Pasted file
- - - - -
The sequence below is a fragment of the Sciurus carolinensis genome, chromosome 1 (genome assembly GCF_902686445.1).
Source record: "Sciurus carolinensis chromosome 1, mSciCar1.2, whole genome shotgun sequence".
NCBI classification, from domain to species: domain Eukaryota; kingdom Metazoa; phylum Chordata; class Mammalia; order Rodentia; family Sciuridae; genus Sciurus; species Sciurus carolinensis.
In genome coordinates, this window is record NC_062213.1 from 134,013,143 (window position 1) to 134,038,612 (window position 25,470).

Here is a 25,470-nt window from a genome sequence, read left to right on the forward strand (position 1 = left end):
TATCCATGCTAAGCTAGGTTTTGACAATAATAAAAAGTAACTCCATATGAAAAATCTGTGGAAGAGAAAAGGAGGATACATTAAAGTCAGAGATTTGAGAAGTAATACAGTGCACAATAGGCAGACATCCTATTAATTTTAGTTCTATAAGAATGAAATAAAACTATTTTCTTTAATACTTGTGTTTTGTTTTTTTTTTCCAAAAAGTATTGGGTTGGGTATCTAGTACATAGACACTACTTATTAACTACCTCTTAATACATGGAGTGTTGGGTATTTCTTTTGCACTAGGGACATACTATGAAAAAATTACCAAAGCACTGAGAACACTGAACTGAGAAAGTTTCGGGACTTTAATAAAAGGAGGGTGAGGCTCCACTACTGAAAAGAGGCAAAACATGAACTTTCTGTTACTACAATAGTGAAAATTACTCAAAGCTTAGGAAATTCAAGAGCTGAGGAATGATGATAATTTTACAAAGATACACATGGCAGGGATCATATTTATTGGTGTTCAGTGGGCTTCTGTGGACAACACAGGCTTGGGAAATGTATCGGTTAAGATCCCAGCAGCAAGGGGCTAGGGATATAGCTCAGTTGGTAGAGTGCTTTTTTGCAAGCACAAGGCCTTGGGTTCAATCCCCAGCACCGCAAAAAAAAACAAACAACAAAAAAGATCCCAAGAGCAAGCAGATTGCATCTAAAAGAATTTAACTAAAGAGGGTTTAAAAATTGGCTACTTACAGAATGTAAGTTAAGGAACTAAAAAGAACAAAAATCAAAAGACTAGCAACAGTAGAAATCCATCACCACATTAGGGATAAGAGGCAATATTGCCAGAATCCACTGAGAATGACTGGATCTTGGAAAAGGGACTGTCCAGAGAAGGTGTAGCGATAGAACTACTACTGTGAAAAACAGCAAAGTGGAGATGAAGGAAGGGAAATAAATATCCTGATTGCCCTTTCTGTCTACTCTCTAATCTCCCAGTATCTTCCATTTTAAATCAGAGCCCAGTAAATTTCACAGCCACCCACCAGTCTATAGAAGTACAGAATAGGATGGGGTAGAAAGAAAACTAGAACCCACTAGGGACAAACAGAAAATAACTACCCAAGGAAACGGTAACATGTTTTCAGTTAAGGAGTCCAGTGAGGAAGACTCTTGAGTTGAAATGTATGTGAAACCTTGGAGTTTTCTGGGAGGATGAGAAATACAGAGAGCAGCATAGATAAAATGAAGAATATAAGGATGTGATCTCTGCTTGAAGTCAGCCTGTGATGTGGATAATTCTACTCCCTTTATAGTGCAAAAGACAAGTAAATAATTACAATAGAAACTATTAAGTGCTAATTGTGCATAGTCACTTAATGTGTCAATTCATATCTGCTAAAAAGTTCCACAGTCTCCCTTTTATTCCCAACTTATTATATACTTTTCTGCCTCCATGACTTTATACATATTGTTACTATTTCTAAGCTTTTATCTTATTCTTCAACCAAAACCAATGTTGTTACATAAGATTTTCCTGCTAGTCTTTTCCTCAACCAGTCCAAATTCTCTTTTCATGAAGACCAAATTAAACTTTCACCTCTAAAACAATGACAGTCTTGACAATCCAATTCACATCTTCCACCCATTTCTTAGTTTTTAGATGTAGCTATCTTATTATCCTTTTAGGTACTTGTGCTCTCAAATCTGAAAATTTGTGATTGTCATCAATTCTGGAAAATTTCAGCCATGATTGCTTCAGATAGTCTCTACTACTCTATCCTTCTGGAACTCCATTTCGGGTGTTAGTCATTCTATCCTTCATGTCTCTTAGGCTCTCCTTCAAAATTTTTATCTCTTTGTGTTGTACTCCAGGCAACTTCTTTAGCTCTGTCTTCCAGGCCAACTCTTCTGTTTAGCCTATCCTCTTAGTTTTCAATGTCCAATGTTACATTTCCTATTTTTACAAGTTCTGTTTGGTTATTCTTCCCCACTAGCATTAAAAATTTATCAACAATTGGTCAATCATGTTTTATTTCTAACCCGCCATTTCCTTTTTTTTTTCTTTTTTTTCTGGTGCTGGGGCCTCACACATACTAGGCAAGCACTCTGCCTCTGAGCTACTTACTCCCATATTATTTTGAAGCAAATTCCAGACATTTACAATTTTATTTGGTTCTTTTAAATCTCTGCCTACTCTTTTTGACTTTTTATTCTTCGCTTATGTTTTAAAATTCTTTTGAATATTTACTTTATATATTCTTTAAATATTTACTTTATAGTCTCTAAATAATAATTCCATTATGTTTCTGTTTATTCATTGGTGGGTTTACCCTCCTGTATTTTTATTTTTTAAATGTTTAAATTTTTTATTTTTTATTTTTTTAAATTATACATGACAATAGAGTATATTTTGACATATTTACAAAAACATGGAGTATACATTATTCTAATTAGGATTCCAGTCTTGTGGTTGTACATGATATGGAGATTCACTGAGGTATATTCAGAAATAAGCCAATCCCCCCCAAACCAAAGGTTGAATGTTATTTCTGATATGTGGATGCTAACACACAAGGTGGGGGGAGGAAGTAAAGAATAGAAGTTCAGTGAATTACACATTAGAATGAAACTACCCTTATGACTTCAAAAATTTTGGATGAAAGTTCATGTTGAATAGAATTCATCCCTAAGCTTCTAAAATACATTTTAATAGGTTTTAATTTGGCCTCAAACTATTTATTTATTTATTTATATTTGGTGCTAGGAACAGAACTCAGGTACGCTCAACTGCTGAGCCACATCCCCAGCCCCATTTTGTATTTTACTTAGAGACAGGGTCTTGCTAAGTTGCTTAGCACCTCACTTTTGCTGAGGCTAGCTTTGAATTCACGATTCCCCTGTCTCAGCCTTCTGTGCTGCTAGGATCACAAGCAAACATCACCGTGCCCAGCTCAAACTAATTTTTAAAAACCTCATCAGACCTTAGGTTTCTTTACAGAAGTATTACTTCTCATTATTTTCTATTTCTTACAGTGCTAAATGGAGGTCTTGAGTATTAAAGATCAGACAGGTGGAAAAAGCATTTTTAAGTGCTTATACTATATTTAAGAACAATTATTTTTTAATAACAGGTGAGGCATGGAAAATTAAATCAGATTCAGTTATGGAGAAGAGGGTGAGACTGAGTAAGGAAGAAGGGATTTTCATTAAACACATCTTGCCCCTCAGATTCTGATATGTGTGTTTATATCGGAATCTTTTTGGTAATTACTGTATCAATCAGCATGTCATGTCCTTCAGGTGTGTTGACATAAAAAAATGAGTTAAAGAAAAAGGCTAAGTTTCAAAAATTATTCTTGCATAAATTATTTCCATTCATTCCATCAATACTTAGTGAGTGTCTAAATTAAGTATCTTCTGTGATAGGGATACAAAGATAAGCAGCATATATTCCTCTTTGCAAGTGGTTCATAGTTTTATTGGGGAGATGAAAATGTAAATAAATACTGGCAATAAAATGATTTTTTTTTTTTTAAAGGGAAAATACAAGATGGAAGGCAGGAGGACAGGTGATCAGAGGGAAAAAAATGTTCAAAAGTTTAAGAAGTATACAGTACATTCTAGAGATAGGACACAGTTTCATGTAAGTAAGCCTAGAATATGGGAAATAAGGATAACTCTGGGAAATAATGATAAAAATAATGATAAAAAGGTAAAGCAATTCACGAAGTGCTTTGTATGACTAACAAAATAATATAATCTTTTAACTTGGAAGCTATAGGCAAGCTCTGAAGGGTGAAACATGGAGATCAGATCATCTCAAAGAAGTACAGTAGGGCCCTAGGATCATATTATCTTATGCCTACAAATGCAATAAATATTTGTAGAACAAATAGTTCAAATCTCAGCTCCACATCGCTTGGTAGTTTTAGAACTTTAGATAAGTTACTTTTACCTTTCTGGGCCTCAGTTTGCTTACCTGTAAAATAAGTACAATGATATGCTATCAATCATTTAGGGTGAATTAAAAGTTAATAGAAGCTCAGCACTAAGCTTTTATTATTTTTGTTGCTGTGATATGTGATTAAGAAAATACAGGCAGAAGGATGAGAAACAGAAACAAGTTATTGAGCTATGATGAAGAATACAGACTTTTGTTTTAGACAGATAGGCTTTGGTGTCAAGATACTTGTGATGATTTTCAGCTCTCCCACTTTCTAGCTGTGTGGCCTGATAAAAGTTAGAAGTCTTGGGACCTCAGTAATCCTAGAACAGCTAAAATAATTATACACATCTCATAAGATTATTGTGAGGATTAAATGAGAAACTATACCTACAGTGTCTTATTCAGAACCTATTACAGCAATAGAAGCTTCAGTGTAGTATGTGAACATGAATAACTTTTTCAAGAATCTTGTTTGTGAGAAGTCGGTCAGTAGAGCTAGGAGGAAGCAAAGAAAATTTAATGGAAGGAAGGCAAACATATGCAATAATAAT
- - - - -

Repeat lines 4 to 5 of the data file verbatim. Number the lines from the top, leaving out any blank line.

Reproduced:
In genome coordinates, this window is record NC_062213.1 from 134,013,143 (window position 1) to 134,038,612 (window position 25,470).

Here is a 25,470-nt window from a genome sequence, read left to right on the forward strand (position 1 = left end):